As age increases, women are less likely to take preventative measures against HPV infection(14). In previous studies among populations of Asian origin, results were found to be similar(15,16). The incidence of cervical cancer screening in general is significantly higher among young women, especially between the ages of 20-35 years(15,16). Although women aged 40 years and over have an increased risk of developing cervical cancer, there is a greater tendency to perceive the cervical examination as taboo in this age group, as well as having more misleading health beliefs and less knowledge about cervical cancer(17,18). In our study, contrary to this information, the rate of having a cervical cancer screening test was found to increase significantly as the age increased. We think the reason for this situation is that as age increases, the fear of gynecologic examination diminishes in relation to the increase in the number of births. As the parity increases, the frequency of referral to the hospital increases. Gynecologists routinely perform cervical screening tests on admission, which increases this rate. We found that the rate of having cervical cancer screening tests in our study was increased with parity (p<0.001), which supports this situation. In a study investigating the relationship between HPV awareness and age, there was no significant difference between women aged under 45 years and women aged over 45 years(19). In our study, no significant relationship was found between age and HPV awareness. This is because the levels of education are at different rates in each age group. According to the World Health Organization’s opinion on HPV vaccination, the recommended primary target population is girls aged 9-14 years, and the secondary target population is older girls or boys. There is no defined age limit for vaccination(20). Due to religious beliefs and social oppression in our country, women may be uncomfortable with talking about sexually transmitted diseases. Therefore, it is important to choose the best words to describe HPV, the HPV vaccine, and cervical cancer screening. The rate of HPV vaccines acceptance is approximately 80-90% worldwide(21,22,23). In studies performed in Turkey, this rate is lower. For example, in a study conducted by Dursun et al.(12) 70% of women stated that they would accept HPV vaccination for themselves, 64% for their daughters, and 59% for their sons. In our study, 56% of the women stated that they would accept the HPV vaccine for themselves, 58% for their daughters, and 59% for their sons. We think that the most important reason why these rates are low is the concerns about religious and social beliefs, and complications of vaccination. In addition, having one sexual partner and practicing safe sex are the main reasons for women’s desire not to have HPV vaccination. Apart from this, an important detail of our study is that no participants had HPV vaccines. We think that the most important reasons for this is the lack of free vaccinations, the lack of adequate information, and the low socio-cultural level of those surveyed. One of the most important factors in health protection is the level of education. For example, in a study conducted among women who have received university education, HPV and HPV vaccine awareness was found to be significantly higher(12). In our study, as the level of education increased, it was found that HPV and HPV vaccine awareness increased significantly. This is supported by a study that found that HPV knowledge was more accessible for women in higher education and metropolitan areas(13). In addition, they reported a higher HPV awareness in women who had previously undergone a Pap smear test in the same study(13). In our study, a similarly high prevalence of HPV awareness was found in women who had previously received a Pap smear. As a result, the importance of the routine application of the Pap smear test arises.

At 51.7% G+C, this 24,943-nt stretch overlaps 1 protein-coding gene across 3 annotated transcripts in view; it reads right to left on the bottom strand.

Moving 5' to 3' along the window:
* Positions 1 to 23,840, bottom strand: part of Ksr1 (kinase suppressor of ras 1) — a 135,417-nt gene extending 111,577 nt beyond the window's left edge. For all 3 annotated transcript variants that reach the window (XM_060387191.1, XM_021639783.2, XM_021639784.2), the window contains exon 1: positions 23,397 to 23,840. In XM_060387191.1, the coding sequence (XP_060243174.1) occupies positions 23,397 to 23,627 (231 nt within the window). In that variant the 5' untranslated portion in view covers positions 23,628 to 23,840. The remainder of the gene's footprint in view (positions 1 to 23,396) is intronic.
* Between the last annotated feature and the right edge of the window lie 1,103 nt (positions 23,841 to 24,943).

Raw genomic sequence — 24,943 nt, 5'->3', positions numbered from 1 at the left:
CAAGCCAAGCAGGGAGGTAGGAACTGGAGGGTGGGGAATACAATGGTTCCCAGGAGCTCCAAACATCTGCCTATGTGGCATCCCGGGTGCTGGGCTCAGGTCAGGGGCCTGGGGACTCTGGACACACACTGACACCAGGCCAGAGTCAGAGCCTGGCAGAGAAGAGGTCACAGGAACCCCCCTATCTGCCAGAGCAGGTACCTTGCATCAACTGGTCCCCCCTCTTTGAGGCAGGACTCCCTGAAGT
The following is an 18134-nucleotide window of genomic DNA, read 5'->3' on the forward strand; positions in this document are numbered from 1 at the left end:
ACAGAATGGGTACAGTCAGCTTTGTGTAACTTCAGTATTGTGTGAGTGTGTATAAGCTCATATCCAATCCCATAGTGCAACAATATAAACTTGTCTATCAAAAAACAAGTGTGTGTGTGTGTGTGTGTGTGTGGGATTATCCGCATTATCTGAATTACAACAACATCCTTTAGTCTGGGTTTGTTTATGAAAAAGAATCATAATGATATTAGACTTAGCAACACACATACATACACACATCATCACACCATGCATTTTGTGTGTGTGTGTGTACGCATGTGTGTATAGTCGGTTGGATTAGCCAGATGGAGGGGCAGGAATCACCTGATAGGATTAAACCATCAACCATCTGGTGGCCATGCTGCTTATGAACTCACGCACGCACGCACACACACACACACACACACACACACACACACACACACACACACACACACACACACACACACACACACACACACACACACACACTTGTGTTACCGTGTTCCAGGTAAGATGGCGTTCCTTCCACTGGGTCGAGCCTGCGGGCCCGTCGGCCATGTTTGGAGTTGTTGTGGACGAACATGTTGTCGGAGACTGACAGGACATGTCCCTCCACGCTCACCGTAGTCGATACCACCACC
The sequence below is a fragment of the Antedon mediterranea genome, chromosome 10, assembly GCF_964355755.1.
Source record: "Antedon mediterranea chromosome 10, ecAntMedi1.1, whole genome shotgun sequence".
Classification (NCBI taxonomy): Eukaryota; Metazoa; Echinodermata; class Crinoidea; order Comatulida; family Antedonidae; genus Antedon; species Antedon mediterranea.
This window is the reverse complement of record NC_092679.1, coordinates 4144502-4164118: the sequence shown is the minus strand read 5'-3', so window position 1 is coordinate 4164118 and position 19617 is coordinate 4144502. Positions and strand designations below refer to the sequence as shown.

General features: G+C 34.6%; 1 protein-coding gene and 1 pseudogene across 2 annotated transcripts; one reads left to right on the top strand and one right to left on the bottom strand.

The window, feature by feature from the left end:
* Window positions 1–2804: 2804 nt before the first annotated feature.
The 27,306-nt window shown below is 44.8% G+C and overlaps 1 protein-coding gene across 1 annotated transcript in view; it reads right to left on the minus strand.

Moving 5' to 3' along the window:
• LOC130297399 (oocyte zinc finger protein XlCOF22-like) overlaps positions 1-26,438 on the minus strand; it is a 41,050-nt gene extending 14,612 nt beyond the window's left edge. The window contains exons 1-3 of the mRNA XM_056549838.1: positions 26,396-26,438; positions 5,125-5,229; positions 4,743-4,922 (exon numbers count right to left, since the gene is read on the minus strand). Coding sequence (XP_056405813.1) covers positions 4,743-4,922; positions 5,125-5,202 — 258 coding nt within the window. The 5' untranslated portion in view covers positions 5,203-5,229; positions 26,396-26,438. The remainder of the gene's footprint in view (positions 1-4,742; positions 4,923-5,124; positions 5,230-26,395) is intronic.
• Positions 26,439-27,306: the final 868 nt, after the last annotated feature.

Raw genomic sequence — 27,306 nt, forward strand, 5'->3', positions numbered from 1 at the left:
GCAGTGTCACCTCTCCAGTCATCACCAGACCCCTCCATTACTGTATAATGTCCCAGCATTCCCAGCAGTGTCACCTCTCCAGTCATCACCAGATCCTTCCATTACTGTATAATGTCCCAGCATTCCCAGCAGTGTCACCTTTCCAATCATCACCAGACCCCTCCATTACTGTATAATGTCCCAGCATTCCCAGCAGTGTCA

Conclusion

In conclusion, it is necessary to educate the rural and low-educated population in order to increase the awareness of HPV and the acceptability of the HPV vaccine. In particular, individuals in our society neither take enough care of their own health nor make any attempt to protect their health until disease occurs. However, after disease has occurred, more awareness is created by the information gained in hospitals. Therefore, the most appropriate approach is to make it easier for patients to reach healthcare services.


Ethics

Ethics Committee Approval: This study was approved by the Research Ethics Committee of the Bozok University Faculty of Medicine (decision no: 1/16 of 09.01.2013).

Informed Consent: It has been taken.

Peer-review: External and internal peer-reviewed.

Authorship Contributions

Concept: E.B., M.K., E.S.Y., Design: E.B., M.K., E.S.Y., Data Collection or Processing: E.B., D.A.K., M.D.Ç., T.O., Analysis or Interpretation: E.B., Literature Search: E.B., M.D.Ç., D.A.K., Writing: E.B., M.K.

Conflict of Interest: There is no conflict of interest in our study.

Financial Disclosure: No financial support was received for this study.